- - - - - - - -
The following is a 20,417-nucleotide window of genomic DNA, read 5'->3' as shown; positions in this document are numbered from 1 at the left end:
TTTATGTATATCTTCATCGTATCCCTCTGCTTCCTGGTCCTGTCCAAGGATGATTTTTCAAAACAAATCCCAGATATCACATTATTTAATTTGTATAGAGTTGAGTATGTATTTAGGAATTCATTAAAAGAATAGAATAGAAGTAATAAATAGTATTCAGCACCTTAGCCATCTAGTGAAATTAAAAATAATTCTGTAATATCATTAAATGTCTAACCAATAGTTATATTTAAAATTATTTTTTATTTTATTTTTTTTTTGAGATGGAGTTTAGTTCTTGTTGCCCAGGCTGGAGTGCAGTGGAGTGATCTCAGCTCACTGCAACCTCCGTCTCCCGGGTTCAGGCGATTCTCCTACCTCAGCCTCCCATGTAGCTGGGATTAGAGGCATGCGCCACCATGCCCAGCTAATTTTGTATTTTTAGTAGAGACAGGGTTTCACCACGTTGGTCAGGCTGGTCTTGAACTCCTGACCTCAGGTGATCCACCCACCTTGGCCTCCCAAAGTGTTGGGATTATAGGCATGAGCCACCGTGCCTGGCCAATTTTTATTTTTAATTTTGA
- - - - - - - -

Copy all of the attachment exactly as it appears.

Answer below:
The following is a 20,417-nucleotide window of genomic DNA, read 5'->3' as shown; positions in this document are numbered from 1 at the left end:
TTTATGTATATCTTCATCGTATCCCTCTGCTTCCTGGTCCTGTCCAAGGATGATTTTTCAAAACAAATCCCAGATATCACATTATTTAATTTGTATAGAGTTGAGTATGTATTTAGGAATTCATTAAAAGAATAGAATAGAAGTAATAAATAGTATTCAGCACCTTAGCCATCTAGTGAAATTAAAAATAATTCTGTAATATCATTAAATGTCTAACCAATAGTTATATTTAAAATTATTTTTTATTTTATTTTTTTTTTGAGATGGAGTTTAGTTCTTGTTGCCCAGGCTGGAGTGCAGTGGAGTGATCTCAGCTCACTGCAACCTCCGTCTCCCGGGTTCAGGCGATTCTCCTACCTCAGCCTCCCATGTAGCTGGGATTAGAGGCATGCGCCACCATGCCCAGCTAATTTTGTATTTTTAGTAGAGACAGGGTTTCACCACGTTGGTCAGGCTGGTCTTGAACTCCTGACCTCAGGTGATCCACCCACCTTGGCCTCCCAAAGTGTTGGGATTATAGGCATGAGCCACCGTGCCTGGCCAATTTTTATTTTTAATTTTGA